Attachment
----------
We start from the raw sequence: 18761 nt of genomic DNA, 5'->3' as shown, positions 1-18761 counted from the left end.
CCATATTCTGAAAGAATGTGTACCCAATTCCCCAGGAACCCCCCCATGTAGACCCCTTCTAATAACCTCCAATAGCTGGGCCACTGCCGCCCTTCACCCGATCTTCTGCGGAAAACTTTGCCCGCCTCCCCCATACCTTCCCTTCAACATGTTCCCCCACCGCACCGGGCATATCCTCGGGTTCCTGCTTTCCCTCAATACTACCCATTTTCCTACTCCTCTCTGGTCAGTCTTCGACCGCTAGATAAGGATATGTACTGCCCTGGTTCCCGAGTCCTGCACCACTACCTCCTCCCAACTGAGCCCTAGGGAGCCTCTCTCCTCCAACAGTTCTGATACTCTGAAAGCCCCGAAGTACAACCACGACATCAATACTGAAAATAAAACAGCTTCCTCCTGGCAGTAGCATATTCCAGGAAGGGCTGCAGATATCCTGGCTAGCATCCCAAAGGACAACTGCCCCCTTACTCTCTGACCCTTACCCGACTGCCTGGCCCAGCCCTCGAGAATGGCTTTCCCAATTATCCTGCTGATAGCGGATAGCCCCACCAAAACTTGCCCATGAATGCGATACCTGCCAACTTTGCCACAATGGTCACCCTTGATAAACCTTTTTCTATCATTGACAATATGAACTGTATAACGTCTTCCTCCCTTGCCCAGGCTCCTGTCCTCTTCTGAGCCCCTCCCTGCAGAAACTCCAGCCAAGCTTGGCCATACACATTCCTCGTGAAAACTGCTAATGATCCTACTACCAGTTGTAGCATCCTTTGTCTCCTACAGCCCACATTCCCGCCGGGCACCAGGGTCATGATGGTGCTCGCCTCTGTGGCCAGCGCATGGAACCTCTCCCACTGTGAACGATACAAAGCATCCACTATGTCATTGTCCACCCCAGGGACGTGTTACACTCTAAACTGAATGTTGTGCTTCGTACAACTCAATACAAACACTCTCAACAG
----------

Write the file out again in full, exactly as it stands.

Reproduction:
We start from the raw sequence: 18761 nt of genomic DNA, 5'->3' as shown, positions 1-18761 counted from the left end.
CCATATTCTGAAAGAATGTGTACCCAATTCCCCAGGAACCCCCCCATGTAGACCCCTTCTAATAACCTCCAATAGCTGGGCCACTGCCGCCCTTCACCCGATCTTCTGCGGAAAACTTTGCCCGCCTCCCCCATACCTTCCCTTCAACATGTTCCCCCACCGCACCGGGCATATCCTCGGGTTCCTGCTTTCCCTCAATACTACCCATTTTCCTACTCCTCTCTGGTCAGTCTTCGACCGCTAGATAAGGATATGTACTGCCCTGGTTCCCGAGTCCTGCACCACTACCTCCTCCCAACTGAGCCCTAGGGAGCCTCTCTCCTCCAACAGTTCTGATACTCTGAAAGCCCCGAAGTACAACCACGACATCAATACTGAAAATAAAACAGCTTCCTCCTGGCAGTAGCATATTCCAGGAAGGGCTGCAGATATCCTGGCTAGCATCCCAAAGGACAACTGCCCCCTTACTCTCTGACCCTTACCCGACTGCCTGGCCCAGCCCTCGAGAATGGCTTTCCCAATTATCCTGCTGATAGCGGATAGCCCCACCAAAACTTGCCCATGAATGCGATACCTGCCAACTTTGCCACAATGGTCACCCTTGATAAACCTTTTTCTATCATTGACAATATGAACTGTATAACGTCTTCCTCCCTTGCCCAGGCTCCTGTCCTCTTCTGAGCCCCTCCCTGCAGAAACTCCAGCCAAGCTTGGCCATACACATTCCTCGTGAAAACTGCTAATGATCCTACTACCAGTTGTAGCATCCTTTGTCTCCTACAGCCCACATTCCCGCCGGGCACCAGGGTCATGATGGTGCTCGCCTCTGTGGCCAGCGCATGGAACCTCTCCCACTGTGAACGATACAAAGCATCCACTATGTCATTGTCCACCCCAGGGACGTGTTACACTCTAAACTGAATGTTGTGCTTCGTACAACTCAATACAAACACTCTCAACAG